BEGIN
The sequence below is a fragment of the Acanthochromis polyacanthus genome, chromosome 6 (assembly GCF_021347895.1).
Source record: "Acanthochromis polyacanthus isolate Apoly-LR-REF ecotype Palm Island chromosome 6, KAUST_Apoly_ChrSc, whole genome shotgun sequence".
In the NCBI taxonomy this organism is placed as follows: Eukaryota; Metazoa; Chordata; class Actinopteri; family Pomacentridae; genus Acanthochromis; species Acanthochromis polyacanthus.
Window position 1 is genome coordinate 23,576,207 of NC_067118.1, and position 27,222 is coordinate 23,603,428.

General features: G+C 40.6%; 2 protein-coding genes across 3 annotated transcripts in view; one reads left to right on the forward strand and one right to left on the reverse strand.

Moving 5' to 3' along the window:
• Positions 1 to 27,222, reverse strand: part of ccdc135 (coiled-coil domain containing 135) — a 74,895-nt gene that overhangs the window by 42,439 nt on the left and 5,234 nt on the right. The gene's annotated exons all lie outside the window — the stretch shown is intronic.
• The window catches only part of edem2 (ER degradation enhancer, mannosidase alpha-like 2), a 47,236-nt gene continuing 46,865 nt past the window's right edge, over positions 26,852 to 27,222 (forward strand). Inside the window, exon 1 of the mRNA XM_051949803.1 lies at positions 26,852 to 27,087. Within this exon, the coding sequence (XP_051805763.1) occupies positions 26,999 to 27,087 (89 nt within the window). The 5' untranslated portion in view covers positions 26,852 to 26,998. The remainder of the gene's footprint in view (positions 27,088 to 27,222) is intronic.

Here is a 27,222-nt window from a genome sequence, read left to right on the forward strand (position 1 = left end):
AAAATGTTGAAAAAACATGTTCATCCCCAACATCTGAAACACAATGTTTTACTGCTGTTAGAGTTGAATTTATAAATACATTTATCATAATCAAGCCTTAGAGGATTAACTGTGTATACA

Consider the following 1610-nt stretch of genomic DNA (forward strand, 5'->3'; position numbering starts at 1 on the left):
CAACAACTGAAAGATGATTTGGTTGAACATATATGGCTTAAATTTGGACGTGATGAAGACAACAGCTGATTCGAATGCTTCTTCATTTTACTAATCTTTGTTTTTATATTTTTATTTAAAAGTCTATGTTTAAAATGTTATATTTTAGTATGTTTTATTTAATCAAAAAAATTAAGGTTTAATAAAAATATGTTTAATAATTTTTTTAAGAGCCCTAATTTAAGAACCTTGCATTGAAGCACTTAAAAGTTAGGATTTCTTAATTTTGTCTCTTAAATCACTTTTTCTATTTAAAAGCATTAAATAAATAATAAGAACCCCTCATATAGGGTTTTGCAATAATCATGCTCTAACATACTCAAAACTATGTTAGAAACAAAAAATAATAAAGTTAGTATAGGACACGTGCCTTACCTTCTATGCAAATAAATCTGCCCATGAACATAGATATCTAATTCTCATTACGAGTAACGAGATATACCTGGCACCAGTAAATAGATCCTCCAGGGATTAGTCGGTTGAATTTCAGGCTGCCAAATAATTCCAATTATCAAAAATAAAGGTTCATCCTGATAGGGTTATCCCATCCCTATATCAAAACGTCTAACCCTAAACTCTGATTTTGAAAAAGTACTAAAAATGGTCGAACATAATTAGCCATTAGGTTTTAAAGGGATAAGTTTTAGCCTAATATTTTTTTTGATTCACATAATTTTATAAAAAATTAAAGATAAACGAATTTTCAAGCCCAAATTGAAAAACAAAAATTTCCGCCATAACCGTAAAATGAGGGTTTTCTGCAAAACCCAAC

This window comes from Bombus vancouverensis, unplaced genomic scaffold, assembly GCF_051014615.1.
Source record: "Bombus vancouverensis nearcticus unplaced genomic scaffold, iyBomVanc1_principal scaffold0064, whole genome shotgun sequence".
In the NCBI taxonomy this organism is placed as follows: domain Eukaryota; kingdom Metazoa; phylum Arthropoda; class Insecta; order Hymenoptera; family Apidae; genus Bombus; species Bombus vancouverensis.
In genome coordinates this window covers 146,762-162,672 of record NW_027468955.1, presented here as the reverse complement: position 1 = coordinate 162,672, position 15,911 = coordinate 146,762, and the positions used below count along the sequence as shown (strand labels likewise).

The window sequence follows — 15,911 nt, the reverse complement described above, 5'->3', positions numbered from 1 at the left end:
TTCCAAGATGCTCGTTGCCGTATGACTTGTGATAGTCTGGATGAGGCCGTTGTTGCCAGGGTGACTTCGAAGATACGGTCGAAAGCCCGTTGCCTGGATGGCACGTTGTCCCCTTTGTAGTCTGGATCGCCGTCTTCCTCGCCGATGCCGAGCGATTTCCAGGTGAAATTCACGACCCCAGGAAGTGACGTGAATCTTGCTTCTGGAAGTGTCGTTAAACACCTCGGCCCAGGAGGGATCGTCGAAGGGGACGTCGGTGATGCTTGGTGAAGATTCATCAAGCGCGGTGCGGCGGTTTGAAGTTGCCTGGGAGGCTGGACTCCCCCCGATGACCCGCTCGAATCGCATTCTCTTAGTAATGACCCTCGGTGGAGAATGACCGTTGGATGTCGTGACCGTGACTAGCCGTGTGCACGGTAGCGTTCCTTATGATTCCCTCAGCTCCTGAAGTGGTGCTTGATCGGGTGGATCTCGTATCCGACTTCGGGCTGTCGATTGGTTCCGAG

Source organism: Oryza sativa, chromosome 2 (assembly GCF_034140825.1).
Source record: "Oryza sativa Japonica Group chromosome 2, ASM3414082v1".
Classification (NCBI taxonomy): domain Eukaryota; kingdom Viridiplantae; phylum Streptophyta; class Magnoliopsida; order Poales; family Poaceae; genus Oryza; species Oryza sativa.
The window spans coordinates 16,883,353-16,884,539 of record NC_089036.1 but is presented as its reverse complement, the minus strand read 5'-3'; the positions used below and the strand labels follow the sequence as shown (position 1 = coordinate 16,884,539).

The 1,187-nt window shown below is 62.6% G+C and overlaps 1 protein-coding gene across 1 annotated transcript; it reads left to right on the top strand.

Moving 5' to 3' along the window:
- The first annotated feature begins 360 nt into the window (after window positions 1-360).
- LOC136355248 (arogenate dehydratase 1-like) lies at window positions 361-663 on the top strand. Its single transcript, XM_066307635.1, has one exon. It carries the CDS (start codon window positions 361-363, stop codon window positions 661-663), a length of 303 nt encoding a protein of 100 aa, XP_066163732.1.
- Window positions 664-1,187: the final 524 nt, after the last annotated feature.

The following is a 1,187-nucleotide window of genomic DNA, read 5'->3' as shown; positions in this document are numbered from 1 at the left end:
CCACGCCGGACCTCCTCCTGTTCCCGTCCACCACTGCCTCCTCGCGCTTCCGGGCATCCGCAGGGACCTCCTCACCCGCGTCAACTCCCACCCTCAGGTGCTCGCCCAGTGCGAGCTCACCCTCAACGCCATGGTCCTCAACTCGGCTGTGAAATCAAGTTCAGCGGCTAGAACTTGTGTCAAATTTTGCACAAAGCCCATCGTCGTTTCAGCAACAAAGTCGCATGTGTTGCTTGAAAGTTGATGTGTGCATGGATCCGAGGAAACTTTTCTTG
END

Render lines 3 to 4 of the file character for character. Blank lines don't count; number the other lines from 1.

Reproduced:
In the NCBI taxonomy this organism is placed as follows: Eukaryota; Metazoa; Chordata; class Actinopteri; family Pomacentridae; genus Acanthochromis; species Acanthochromis polyacanthus.
Window position 1 is genome coordinate 23,576,207 of NC_067118.1, and position 27,222 is coordinate 23,603,428.